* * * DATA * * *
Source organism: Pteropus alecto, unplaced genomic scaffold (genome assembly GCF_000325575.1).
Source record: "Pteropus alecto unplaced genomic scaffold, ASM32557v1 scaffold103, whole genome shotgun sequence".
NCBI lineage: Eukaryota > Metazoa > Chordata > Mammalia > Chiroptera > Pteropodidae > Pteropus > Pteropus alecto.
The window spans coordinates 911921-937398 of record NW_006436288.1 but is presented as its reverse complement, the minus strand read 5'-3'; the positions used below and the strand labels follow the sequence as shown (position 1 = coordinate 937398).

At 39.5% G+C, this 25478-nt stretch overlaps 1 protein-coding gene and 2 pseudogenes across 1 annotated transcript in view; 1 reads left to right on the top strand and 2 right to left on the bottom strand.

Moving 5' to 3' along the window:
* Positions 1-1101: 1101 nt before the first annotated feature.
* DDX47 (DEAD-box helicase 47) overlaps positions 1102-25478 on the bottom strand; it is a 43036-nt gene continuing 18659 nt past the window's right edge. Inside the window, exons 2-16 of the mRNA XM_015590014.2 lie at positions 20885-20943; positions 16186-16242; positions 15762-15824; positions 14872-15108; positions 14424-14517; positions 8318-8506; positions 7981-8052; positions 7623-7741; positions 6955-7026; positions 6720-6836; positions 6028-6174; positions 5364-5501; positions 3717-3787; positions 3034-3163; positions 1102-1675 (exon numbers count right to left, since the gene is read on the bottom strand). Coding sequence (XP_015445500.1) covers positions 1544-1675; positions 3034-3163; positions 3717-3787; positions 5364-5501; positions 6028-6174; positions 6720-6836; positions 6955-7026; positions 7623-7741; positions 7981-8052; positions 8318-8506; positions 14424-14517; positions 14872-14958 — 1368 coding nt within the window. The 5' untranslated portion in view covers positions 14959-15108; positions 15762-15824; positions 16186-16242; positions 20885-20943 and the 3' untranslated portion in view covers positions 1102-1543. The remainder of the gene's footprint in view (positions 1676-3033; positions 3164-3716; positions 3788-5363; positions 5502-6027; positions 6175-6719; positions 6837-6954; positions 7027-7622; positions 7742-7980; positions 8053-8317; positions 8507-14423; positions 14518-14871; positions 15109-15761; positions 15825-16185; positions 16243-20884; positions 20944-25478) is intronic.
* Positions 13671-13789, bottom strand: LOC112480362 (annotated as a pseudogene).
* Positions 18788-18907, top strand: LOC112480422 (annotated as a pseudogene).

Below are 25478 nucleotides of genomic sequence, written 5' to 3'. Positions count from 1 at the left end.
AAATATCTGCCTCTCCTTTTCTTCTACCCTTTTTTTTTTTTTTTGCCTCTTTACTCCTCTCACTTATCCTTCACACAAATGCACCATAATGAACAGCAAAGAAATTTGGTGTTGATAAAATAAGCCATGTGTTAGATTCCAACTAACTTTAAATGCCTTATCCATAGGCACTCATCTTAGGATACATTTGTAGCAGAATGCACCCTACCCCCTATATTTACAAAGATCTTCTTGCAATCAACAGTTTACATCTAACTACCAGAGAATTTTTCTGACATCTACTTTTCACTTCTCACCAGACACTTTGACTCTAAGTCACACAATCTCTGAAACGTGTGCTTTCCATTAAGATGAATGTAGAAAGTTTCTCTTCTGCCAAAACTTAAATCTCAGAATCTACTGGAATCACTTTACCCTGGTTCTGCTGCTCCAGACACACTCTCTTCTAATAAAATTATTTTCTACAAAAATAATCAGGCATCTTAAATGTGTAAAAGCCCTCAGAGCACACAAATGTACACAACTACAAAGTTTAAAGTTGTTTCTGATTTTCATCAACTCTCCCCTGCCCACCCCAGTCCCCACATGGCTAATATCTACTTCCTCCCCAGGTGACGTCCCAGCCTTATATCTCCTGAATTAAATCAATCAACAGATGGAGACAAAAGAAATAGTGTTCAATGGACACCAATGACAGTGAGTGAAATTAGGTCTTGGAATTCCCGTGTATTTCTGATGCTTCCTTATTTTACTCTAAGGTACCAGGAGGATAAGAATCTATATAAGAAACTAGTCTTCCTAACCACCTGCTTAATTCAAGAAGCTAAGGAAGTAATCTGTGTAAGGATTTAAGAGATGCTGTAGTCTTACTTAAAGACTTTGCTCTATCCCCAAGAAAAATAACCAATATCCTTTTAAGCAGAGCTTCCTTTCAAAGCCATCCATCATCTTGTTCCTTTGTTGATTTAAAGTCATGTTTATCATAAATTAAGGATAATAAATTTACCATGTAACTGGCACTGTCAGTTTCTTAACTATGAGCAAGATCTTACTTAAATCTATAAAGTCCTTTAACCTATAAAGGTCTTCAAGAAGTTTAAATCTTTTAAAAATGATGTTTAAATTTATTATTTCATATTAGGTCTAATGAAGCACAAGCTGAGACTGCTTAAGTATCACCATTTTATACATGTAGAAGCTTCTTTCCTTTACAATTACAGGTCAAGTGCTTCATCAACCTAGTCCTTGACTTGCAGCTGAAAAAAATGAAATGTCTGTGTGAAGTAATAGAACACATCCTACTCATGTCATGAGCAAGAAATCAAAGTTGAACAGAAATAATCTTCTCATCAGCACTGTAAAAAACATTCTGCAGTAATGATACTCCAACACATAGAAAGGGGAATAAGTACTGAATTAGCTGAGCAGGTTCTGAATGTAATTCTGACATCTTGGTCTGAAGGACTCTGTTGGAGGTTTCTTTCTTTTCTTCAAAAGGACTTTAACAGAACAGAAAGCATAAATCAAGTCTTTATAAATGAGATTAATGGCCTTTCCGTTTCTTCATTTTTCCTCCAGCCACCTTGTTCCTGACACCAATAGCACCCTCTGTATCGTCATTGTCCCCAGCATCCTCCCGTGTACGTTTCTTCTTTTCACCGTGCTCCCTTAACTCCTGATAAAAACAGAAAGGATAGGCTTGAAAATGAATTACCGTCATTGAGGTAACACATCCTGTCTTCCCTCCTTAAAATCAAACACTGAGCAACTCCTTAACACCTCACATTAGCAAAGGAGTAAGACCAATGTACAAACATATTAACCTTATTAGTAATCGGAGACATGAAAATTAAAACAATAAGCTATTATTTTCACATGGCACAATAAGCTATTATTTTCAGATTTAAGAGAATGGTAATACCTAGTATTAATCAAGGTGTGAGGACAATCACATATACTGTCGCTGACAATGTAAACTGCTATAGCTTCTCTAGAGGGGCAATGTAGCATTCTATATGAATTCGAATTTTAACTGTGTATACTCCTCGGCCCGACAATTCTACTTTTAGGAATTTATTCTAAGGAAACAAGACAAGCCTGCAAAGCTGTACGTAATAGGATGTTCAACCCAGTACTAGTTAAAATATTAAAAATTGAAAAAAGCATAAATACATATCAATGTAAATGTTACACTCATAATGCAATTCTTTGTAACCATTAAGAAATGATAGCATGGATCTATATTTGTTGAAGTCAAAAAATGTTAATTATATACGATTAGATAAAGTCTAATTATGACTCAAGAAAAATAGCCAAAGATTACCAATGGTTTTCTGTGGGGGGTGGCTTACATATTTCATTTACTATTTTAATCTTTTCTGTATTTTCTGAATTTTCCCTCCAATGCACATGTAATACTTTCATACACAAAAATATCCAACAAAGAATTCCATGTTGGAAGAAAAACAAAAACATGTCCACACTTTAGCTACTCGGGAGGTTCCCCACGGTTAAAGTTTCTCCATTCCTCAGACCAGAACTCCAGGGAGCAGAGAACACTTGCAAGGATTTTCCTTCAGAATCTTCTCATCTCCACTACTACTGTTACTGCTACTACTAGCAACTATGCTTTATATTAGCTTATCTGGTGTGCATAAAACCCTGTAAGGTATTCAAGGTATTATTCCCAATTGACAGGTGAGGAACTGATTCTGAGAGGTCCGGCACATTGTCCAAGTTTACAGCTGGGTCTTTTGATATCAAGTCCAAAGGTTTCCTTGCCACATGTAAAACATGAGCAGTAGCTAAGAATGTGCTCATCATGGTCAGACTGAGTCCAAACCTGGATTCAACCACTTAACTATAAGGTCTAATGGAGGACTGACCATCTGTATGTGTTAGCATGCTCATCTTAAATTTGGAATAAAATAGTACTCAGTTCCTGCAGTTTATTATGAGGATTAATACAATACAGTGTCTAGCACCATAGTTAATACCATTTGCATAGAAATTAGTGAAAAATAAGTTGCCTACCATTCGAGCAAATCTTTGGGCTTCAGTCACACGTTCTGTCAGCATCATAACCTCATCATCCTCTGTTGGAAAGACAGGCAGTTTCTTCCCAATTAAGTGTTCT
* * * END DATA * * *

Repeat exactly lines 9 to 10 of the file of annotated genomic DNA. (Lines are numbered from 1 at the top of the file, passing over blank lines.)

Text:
* Positions 13671-13789, bottom strand: LOC112480362 (annotated as a pseudogene).
* Positions 18788-18907, top strand: LOC112480422 (annotated as a pseudogene).